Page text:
Botanist Carrie Radcliffe holds some mountain purple pitcherplant seedlings in a mountain bog in the Chattahoochee National Forest in Rabun County. Because the bogs harbor several rare species, visitors are asked to sign agreements not to reveal the bogs’ locations. CONTRIBUTED BY CHARLES SEABROOK

Rare mountain bogs are ‘precious gems’ in Georgia

Before we explored a rare mountain bog last weekend in the Chattahoochee National Forest in Rabun County, we were asked to sign an agreement not to reveal its exact location.

The reason, said our leader Carrie Radcliffe, an Atlanta Botanical Garden botanist, is that Georgia’s few remaining mountain bogs are some of the state’s rarest and most endangered habitats. They harbor several rare, bog-loving species, including the mountain purple pitcherplant, the endangered swamp pink (wildflower) and the tiny bog turtle.

Keeping bog locations secret helps better protect these “precious gems,” Radcliffe said.

Last weekend’s visit to the Rabun County bog in northeast Georgia was one of 25 field trips offered during the Georgia Botanical Society’s annual 3-day Spring Wildflower Pilgrimage, headquartered this year in Clayton.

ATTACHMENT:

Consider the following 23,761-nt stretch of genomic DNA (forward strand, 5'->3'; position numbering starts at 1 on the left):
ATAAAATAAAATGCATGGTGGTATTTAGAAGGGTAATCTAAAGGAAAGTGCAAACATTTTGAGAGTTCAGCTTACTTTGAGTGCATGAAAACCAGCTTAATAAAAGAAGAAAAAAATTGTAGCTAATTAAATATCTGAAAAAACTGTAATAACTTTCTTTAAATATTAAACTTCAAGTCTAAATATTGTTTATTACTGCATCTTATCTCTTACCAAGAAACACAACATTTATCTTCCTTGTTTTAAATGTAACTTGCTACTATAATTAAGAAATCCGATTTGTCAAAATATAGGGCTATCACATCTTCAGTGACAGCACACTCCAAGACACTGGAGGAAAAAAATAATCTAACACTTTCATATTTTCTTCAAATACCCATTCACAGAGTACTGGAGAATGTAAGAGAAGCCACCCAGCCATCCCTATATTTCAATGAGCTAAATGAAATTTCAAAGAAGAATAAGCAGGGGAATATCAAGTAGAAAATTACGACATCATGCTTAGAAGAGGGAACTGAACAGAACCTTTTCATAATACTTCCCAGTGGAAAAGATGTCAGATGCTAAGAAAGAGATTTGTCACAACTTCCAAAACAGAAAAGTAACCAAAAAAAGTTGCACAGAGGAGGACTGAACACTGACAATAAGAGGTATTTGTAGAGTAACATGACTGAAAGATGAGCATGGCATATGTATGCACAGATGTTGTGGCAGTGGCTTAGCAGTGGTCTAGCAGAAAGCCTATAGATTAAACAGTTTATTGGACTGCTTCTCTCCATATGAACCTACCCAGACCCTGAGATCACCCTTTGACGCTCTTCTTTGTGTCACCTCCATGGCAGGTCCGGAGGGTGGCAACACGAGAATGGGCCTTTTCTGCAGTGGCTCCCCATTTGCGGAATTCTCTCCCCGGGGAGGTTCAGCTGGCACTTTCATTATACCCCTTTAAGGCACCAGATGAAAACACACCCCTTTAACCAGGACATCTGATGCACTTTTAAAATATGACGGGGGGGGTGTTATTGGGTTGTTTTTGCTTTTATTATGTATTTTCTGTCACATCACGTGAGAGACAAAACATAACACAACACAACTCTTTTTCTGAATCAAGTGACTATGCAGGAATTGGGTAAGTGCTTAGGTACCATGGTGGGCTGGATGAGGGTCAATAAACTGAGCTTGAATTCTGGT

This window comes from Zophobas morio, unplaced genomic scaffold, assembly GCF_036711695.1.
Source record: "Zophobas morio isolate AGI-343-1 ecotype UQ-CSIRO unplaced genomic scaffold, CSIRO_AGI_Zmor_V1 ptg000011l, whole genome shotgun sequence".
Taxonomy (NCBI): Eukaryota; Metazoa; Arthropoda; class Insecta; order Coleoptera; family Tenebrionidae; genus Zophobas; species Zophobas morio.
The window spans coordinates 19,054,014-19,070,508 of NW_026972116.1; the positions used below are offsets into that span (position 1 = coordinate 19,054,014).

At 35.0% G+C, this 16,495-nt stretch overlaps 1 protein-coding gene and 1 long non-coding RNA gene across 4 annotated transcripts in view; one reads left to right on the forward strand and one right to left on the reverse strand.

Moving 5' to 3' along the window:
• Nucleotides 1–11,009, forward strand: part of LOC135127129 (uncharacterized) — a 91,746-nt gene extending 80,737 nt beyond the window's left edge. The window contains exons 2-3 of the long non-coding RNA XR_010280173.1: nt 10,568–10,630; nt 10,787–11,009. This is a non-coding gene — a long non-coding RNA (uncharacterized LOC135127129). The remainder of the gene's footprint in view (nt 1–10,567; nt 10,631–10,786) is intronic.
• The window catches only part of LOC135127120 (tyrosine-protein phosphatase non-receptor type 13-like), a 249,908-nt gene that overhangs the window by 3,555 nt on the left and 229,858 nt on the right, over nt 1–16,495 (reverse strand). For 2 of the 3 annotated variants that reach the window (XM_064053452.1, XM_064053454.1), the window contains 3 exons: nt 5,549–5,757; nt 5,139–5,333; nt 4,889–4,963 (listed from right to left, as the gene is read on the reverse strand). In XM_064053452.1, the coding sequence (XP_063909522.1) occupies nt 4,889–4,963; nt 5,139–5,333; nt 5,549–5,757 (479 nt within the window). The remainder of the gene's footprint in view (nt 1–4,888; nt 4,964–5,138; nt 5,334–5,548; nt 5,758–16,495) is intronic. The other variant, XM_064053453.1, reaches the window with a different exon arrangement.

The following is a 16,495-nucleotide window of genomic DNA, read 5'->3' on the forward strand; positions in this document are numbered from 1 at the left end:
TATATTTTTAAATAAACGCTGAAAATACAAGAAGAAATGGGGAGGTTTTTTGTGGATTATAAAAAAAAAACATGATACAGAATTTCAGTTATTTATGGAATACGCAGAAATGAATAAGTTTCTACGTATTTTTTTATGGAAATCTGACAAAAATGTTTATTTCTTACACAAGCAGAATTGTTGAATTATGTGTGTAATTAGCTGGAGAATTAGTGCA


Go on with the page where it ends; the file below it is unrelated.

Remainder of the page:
Mountain bogs, typically between a half-acre and five acres, are associated with old beaver ponds, seeps, springs or small creeks. They occur in relatively flat terrain with mucky, poorly drained soils in the Southern Appalachians, usually at elevations between 2,500 and 3,500 feet. Most are covered by peat (partially decomposed vegetation) and sphagnum moss that can hold 20 times its weight in water.

Over the decades, many mountain bogs were drained for agriculture. Lack of fire and beaver activity also allowed woody vegetation to creep in. Today, mountain bog restoration and protection are top priorities for the state Department of Natural Resources and the Georgia Plant Conservation Alliance.

A major threat now is feral hogs, whose rooting destroys bog plants. Several hog-control efforts are underway.

To learn more:

IN THE SKY: From David Dundee, Tellus Science Museum astronomer: The Lyrid meteor shower will peak this weekend at about 15 meteors per hour in the northeast sky. Best viewing time: about 1 a.m. until dawn. The moon will be in last quarter on Friday. Mercury and Venus are low in the east just before dawn. Mars is low in the west at dusk and sets about three hours later. Jupiter rises in the east around midnight and appears near the moon on Monday. Saturn rises in the east just after midnight.

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